Saturday, April 30, 2011

1 Timothy 4:6-16
Being A Good Servant

Here is the lesson for tomorrow in the Koinonia Bible Study Class

Being A Good Servant (6-16)

Teach these things and you will be a good servant of Christ. Some versions say “minister”, but the Greek word is “diakonos”, meaning one who serves. Timothy had the training to do so. (6)

“These things” could mean the things he just wrote about, false teachers forbidding marriage and requiring abstinence from certain foods. Or it could mean every thing he has written. Since, he says “these things” several times, I take it to mean the things he just discussed.

Avoid myths. (7)

Paul used the term “myths” (GR. Mythos) four times in 1-2 Timothy and once it Titus, where he referred to as Jewish myths. We cannot know for sure what is meant here, but the Jews had many extra-biblical writings that attempted to fill in the blanks of the Old Testament. We have various sorts of “Bible Fiction” today. I suggest avoiding all of it. God chose to reveal what he has revealed. It is more than enough for us to work at understanding. Do not let the devil distract you from knowing and understanding God’s word by spending your time speculating on what can not be known.

Instead of following myths, we should train for godliness.

Train for godliness.

What is “godliness”? The Greek word is “eusebeia”. It means piety. It means having reverence for God and doing the things that please God. An example is Cornelius in Acts 10. He is called devout, but it is the same Greek word. He was devout, verse 2 says, because he feared God with all his household, gave alms generously and prayed continually to God.

Physical training has value for only this life. Training for godliness has value in this life and the life to come. This is another of Paul’s “trust worthy sayings”. In verse 10, Paul said they strove and worked for godliness because their hope was on the living God. We live for something that has value in the life to come because we believe God lives in the life to come and we will be there with him. That is the hope of Easter.

How does one train for godliness? Immersion in and obedience to the Word of God.

In verse 10, Paul inserted a description of God, much as he did in Chapter 2, that causes some debate. He described God as: the Savior of all people especially of those who believe. The Universalist says this means all dogs go to heaven. Jesus died and saved all men, whether or not they believe. Of course, if that were true, there would be no weeds or tares, only wheat, and nothing would be gathered up at the harvest and cast into the fire.

Others believe this verse means God wants to save all men, but is thwarted by the will of unbelievers. The problem with that idea is that the verse does not say God wants to be the savior of all men. It says he is the savior of all men.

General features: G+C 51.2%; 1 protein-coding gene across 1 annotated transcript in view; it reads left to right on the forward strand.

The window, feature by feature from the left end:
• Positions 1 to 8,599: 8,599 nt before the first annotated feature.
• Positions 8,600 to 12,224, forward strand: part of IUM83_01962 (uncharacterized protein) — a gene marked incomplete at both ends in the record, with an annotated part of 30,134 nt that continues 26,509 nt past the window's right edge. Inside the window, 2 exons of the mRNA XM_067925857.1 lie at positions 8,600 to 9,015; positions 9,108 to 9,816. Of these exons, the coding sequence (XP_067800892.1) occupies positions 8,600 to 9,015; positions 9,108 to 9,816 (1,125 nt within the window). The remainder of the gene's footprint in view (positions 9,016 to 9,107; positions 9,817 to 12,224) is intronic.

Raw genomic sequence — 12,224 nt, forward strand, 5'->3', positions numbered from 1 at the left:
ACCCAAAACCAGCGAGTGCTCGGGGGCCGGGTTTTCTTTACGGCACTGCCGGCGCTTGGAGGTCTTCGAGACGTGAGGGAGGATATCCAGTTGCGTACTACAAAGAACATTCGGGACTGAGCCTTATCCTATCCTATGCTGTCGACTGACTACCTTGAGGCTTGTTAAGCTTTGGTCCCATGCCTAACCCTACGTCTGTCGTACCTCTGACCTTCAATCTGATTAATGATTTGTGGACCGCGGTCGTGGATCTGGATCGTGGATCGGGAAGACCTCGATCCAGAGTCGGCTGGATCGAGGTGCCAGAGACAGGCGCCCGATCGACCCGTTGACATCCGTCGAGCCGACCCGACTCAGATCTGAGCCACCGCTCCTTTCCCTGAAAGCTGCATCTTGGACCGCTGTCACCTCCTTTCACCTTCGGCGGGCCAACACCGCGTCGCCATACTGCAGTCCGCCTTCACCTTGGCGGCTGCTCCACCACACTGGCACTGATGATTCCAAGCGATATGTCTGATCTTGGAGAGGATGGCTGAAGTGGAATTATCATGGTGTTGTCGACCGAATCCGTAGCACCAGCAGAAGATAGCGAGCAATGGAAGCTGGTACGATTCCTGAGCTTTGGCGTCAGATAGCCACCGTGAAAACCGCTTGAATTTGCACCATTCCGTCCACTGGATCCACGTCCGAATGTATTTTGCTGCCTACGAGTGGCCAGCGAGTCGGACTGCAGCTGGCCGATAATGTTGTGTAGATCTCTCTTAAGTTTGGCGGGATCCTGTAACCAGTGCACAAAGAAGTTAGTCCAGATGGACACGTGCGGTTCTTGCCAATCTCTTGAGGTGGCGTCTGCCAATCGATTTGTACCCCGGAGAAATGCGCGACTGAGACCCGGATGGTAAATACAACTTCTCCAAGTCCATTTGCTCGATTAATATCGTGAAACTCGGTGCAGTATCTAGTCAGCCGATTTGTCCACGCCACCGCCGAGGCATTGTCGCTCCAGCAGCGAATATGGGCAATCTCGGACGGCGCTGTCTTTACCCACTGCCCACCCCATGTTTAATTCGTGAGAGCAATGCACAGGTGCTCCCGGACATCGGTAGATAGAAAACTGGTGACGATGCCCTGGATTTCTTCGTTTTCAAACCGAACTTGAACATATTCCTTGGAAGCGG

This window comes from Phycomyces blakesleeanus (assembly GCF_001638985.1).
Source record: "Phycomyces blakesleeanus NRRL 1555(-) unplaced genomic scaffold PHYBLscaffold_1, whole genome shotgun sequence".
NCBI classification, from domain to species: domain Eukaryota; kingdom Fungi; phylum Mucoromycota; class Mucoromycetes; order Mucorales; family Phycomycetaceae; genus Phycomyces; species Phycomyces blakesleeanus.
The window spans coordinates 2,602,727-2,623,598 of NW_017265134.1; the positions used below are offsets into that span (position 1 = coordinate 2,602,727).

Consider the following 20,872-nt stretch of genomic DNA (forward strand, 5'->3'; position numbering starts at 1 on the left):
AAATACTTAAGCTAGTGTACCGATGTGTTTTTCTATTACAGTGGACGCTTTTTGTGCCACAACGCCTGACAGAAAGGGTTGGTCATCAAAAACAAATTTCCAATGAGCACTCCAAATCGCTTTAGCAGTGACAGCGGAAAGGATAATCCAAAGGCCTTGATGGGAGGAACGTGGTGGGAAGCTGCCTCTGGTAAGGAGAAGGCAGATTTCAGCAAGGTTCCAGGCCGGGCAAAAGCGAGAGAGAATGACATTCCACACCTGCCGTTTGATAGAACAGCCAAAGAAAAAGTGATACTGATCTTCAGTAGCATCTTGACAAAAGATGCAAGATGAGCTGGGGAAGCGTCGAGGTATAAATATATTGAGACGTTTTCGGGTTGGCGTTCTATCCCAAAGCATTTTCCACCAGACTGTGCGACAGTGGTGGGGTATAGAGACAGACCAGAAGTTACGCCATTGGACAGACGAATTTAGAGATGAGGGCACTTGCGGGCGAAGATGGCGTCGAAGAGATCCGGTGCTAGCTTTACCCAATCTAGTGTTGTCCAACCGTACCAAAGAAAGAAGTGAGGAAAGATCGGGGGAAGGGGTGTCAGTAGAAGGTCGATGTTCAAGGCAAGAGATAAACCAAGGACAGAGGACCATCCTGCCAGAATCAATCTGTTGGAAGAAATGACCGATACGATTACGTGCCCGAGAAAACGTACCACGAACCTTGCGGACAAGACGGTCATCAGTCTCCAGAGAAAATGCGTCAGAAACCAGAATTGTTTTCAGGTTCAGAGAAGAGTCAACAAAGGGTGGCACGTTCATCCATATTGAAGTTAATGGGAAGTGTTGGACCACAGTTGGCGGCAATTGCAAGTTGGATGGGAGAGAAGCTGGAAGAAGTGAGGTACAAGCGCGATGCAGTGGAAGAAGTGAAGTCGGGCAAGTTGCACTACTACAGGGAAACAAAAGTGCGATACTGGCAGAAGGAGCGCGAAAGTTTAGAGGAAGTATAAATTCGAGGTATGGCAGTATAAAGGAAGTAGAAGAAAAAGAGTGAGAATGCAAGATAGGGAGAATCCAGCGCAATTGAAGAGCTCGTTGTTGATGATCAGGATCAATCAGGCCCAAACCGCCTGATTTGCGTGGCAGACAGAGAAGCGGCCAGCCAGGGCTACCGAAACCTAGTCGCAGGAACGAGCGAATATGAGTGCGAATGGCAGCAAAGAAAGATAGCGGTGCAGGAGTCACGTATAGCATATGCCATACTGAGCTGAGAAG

I think the word “savior” is used here as preserving or caring for. Each person on earth lives each day at God’s mercy. He could take them at any time, impose hardship on them, or subject them to deprivation. Each day that he provides for them is a day he preserves or saves them.

It is even more so for believers, as Paul says in verse 10. He preserves us and provides for us now, but also throughout eternity.

Beginning in 4:11, Paul started firing off short instructions for Timothy to follow in his own life and ministry.

In 11-12, he told Timothy to teach these things Paul has said. But he is also to command them. In other words, he is to demand obedience to Paul’s teaching as Paul’s delegate, his apostolic delegate if you will. Some might try to dismiss Timothy because he was younger, but Paul said not to let them. Instead, Timothy was to set an example in the purity of his speech and conduct, showing love, faith and purity.

It is harder to resist the leadership of one who lives a godly life than one who does not. An older man might resist the leadership of a younger man. But if the younger man shows himself to know the word, live it and teach it soundly, he proves himself worthy to lead.

Paul emphasized the ministry of the Word. Timothy was to devote himself to the Word by reading it publicly, exhorting or preaching and teaching (13). These are things we are to do when the church is assembled. The Word should be read and taught. The congregation should be urged to believe and obey it. This is based on the synagogue model. See Acts 13:13-16, Matthew 4:23, and Luke 4:14-1 for examples.

Justin Martyr gives witness to this custom in this First Apology, written around 150 A. D.

“On the day called Sunday, all who live in cities or in the country gather together in one place, and the memoirs of the apostles and the writings of the prophets are read, as long as time permits; then, when the reader has finished, the president speaks, instructing and exhorting the people to imitate these good things.”

In verse 14, Paul reminded Timothy this was his gift. He was not to neglect it. Rather he was to practice them and immerse himself in them. This would make him progress in spiritual maturity and ability and others would recognize his progress and be willing to follow him.

In verse 16, Paul warned Timothy to watch his own life and teaching. If he stayed true, he would save himself and his congregation. Again, I think “save” here means to preserve. He and this church would continue to exist and grow in maturity if Timothy stayed true to his calling and to the Word.
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